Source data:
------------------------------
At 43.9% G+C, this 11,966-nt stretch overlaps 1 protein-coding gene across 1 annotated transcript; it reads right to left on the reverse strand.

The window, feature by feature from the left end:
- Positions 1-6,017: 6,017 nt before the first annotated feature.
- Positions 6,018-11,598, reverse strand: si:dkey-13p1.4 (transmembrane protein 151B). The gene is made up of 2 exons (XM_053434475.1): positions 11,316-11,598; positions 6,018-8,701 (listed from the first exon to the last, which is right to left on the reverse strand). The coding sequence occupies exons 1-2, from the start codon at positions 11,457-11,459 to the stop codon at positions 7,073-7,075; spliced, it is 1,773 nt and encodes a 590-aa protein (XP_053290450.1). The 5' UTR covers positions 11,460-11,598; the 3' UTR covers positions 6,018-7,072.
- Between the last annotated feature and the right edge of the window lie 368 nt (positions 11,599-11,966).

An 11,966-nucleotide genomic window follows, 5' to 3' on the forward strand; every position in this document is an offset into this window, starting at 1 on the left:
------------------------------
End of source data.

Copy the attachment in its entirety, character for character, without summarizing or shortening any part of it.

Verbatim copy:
At 43.9% G+C, this 11,966-nt stretch overlaps 1 protein-coding gene across 1 annotated transcript; it reads right to left on the reverse strand.

The window, feature by feature from the left end:
- Positions 1-6,017: 6,017 nt before the first annotated feature.
- Positions 6,018-11,598, reverse strand: si:dkey-13p1.4 (transmembrane protein 151B). The gene is made up of 2 exons (XM_053434475.1): positions 11,316-11,598; positions 6,018-8,701 (listed from the first exon to the last, which is right to left on the reverse strand). The coding sequence occupies exons 1-2, from the start codon at positions 11,457-11,459 to the stop codon at positions 7,073-7,075; spliced, it is 1,773 nt and encodes a 590-aa protein (XP_053290450.1). The 5' UTR covers positions 11,460-11,598; the 3' UTR covers positions 6,018-7,072.
- Between the last annotated feature and the right edge of the window lie 368 nt (positions 11,599-11,966).

An 11,966-nucleotide genomic window follows, 5' to 3' on the forward strand; every position in this document is an offset into this window, starting at 1 on the left: